Gary Braasch, One of the World’s First Climate Change Photojournalists, Dead at 70

Author and photographer Gary Braasch died in a snorkeling accident on Monday.
Author and photographer Gary Braasch died in a snorkeling accident on Monday. Paul Goguen / Bloomberg / Getty Images

Gary Braasch, renowned environmental photojournalist, died Monday while snorkeling on the northern end of the Great Barrier Reef. Seventy-year-old Braasch was documenting climate change impacts to the reef at Australian Museum's Lizard Island Research Station when he was observed floating face-down in the water, according to a statement issued by the museum. The cause of death was not immediately clear and Queensland Police are currently investigating the incident. 

Since 1974, Braasch's photographs looking at climate change and other environmental issues have appeared in National Geographic, Smithsonian, Time, Audubon, and Discover, among others. "He was one of the first people who started documenting climate change, back in the '80s, when people were laughing at the idea," says Cristina Mittermeier, the founder and former executive director of the International League of Conservation Photographers (iLCP), of which Braasch was a founding Fellow. "And he was unapologetic and uncompromising about it, just continuing to document issue after issue regardless of who was listening."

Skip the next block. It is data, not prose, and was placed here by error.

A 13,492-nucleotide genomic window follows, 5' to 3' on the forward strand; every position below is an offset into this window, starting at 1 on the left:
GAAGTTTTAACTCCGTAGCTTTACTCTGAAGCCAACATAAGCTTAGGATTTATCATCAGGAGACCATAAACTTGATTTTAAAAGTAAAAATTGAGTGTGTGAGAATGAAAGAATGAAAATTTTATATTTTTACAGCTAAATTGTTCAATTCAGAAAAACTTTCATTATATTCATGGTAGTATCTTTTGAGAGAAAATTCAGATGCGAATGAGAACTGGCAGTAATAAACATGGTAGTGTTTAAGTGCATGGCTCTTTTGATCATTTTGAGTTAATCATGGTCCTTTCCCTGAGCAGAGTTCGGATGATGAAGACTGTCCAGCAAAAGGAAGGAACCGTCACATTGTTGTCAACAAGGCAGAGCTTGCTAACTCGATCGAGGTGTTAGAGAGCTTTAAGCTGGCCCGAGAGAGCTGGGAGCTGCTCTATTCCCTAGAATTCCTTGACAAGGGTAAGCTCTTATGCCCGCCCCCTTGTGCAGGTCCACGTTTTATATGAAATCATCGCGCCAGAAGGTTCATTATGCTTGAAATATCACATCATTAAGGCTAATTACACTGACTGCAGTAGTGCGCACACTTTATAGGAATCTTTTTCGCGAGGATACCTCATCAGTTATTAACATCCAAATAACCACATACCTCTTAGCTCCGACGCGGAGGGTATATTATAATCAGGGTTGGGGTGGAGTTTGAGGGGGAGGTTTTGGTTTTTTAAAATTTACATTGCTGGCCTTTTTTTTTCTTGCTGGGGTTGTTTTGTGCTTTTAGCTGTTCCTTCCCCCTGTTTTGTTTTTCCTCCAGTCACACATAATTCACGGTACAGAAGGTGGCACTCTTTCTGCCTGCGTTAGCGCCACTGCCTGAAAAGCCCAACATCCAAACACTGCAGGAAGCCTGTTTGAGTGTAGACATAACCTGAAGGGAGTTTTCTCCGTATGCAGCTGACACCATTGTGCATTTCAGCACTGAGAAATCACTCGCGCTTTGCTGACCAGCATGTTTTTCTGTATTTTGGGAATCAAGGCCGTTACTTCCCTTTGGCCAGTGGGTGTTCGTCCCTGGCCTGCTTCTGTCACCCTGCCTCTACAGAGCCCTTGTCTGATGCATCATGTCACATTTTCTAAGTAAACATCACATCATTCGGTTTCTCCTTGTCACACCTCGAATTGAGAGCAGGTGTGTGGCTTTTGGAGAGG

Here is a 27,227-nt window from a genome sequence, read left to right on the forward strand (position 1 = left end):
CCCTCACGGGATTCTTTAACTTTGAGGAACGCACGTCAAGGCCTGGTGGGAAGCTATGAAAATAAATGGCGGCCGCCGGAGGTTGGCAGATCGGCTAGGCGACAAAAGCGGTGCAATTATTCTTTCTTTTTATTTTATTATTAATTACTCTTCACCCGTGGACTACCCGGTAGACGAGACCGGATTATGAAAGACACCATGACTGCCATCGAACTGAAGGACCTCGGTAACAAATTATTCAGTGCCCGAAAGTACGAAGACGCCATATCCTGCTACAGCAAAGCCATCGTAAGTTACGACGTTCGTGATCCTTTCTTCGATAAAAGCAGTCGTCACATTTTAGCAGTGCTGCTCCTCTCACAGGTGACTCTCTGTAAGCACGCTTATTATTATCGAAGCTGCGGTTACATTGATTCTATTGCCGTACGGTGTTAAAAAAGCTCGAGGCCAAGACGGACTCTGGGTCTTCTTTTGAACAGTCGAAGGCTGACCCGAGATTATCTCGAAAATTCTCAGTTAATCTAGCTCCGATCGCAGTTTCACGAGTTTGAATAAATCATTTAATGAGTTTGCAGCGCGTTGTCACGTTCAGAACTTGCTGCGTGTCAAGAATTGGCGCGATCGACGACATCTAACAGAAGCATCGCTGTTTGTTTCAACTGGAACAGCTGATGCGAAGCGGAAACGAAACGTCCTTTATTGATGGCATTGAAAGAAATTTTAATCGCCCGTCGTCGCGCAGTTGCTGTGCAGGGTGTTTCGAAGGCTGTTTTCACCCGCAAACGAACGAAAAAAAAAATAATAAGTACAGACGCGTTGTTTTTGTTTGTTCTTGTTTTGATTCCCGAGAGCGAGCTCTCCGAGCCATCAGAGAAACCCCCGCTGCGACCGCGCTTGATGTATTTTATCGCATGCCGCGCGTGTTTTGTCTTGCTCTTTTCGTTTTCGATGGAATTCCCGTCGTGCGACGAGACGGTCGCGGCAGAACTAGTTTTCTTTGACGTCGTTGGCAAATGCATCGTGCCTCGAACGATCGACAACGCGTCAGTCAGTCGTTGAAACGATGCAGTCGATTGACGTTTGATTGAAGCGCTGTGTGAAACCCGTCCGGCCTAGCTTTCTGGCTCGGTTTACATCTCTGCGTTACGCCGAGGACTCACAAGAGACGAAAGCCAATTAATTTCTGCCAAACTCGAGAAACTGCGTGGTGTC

Braasch's book Earth Under Fire, published in 2009, was called "essential reading for every citizen" by Al Gore. Braasch's biggest impact though, came in the form of eye-opening exhibitions at museums worldwide, most recently "Climate Change in Our World" at the Boston Museum of Science in 2013. He won numerous awards and citations for his work, including the Sierra Club's Ansel Adams Award for Conservation Photography in 2006, and the North American Nature Photography Association's Outstanding Nature Photographer award in 2003. But Mittermeier says Braasch wasn't after the awards and recognition; "For Gary, it was always about the message. I have a quote from him; he said that our job is not to take pictures that people want to look at, but rather that force them to look the issue in the face."

Boyd Norton, recipient of the Sierra Club's 2015 Ansel Adams Award for Conservation Photography, called Braasch's death a "great loss," and lauded Braasch's groundbreaking work to publicize the effects of climate change and bring it into the public's eye.

"We are all devastated by Gary's passing," says Alexandra S. Garcia, iLCP's Executive Director. "He worked tirelessly to educate us all about climate change and its many impacts. We can only be grateful that he has left us with an important legacy, an amazing body of photographic work that will no doubt continue to inform and challenge us all to do better by our planet for years to come."

Braasch's leaves behind the legacy of the website World View of Global Warming, which he founded in 2000 to aggregate all of his climate change work from all over the world. It remains an invaluable resource for scientists, educators, research students, and the general public.